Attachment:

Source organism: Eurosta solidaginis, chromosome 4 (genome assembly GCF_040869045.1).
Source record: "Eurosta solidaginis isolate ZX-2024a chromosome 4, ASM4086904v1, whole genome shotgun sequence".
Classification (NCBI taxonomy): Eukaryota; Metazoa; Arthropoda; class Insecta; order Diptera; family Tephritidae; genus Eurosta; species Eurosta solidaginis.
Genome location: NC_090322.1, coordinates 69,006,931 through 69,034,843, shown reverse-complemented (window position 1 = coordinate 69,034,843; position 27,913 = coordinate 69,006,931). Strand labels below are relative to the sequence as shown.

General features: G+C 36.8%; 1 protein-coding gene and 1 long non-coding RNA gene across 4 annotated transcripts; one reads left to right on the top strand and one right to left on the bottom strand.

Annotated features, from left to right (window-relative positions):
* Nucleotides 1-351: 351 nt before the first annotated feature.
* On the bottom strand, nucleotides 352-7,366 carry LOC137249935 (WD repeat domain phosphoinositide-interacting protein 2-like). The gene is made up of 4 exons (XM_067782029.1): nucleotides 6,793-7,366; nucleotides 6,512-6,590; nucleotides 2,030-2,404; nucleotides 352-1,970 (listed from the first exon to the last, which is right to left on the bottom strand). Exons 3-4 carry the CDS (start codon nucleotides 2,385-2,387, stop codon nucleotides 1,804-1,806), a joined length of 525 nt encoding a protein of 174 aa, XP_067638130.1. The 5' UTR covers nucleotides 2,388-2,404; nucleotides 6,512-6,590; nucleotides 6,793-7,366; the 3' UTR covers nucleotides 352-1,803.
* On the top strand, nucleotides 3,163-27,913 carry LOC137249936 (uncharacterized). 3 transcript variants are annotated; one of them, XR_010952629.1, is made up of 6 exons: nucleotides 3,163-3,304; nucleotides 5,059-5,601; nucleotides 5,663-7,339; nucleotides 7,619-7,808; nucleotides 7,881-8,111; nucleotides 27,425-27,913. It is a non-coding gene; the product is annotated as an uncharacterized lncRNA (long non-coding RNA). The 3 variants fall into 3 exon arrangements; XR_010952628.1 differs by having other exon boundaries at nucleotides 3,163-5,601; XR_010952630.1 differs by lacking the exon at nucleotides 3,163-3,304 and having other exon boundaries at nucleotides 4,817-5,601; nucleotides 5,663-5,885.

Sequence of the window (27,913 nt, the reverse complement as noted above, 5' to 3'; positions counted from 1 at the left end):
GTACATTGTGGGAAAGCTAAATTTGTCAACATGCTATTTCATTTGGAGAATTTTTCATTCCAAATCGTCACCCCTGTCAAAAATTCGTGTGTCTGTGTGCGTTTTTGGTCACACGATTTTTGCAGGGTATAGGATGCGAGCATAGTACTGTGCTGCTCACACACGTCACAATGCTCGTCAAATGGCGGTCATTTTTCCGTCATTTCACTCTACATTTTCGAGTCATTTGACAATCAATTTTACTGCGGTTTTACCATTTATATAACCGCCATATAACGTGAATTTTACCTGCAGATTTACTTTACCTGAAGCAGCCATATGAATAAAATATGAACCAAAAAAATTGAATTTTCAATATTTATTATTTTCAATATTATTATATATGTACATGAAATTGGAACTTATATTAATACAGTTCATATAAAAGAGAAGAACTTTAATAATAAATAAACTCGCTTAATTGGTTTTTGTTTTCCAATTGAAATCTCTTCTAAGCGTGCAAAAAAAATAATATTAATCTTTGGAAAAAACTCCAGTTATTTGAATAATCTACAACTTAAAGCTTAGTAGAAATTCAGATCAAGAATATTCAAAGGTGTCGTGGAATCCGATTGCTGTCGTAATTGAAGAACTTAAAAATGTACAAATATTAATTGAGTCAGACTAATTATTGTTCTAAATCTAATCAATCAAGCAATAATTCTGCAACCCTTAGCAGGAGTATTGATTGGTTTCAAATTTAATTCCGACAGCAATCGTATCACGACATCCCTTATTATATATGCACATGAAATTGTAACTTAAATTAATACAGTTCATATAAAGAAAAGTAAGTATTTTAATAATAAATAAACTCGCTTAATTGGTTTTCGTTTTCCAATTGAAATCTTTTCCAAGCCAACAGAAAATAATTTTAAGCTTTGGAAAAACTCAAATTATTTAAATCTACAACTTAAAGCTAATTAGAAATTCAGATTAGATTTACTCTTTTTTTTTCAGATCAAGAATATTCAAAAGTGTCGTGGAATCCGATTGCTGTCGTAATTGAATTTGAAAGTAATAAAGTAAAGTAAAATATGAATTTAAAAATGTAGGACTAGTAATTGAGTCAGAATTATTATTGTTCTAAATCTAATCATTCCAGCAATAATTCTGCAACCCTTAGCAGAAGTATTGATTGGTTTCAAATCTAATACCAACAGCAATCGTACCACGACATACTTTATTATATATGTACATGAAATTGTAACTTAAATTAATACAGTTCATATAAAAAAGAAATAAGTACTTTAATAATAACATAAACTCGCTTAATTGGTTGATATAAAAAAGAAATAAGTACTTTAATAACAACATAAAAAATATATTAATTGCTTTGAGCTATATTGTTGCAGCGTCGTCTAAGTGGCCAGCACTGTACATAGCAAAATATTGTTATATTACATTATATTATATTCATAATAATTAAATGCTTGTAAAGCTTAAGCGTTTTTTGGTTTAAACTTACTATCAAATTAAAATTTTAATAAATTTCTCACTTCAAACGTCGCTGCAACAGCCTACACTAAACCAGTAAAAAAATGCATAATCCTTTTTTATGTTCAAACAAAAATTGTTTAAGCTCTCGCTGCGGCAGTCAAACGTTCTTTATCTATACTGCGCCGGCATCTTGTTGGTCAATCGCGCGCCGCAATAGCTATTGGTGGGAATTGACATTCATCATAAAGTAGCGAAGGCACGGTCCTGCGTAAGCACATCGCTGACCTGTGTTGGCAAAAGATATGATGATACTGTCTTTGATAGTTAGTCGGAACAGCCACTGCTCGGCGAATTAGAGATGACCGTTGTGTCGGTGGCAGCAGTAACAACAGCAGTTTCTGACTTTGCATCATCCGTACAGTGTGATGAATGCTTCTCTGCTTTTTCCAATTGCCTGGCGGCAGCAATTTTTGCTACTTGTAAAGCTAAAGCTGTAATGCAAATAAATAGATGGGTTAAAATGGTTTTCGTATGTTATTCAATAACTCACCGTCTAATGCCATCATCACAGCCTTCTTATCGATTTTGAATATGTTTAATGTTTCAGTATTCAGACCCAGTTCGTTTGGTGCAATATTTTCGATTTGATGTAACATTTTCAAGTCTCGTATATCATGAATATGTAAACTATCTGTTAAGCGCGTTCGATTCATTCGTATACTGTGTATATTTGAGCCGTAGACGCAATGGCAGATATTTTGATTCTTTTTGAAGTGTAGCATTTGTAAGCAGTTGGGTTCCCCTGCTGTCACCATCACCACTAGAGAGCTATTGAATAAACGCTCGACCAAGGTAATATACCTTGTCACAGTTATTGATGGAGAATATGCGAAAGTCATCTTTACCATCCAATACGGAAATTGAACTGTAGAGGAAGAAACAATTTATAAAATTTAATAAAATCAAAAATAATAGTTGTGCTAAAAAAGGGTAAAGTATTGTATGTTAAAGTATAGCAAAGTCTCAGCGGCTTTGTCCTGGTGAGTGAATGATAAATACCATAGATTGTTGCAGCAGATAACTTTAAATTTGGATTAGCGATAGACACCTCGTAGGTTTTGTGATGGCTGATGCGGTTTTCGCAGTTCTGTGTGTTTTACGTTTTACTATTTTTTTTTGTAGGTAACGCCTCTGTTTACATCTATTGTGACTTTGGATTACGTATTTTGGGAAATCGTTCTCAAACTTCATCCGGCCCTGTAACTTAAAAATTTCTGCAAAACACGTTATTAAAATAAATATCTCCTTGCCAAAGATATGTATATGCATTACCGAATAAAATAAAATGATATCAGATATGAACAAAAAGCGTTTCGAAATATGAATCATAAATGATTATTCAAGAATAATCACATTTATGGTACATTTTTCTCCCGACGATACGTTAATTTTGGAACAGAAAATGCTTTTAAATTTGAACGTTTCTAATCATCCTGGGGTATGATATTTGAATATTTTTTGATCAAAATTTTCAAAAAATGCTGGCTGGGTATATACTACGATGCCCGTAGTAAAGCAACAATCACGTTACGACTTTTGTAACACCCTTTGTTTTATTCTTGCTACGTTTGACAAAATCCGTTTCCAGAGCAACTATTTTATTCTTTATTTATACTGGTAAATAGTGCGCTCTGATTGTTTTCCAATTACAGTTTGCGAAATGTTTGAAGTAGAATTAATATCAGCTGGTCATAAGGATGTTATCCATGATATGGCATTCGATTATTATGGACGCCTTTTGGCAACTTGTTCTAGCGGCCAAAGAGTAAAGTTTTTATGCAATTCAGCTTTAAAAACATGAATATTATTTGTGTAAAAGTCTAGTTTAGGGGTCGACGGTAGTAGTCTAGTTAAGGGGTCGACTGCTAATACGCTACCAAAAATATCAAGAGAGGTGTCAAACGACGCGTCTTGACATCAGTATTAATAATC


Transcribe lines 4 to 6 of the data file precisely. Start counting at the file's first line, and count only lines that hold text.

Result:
Genome location: NC_090322.1, coordinates 69,006,931 through 69,034,843, shown reverse-complemented (window position 1 = coordinate 69,034,843; position 27,913 = coordinate 69,006,931). Strand labels below are relative to the sequence as shown.

General features: G+C 36.8%; 1 protein-coding gene and 1 long non-coding RNA gene across 4 annotated transcripts; one reads left to right on the top strand and one right to left on the bottom strand.

Annotated features, from left to right (window-relative positions):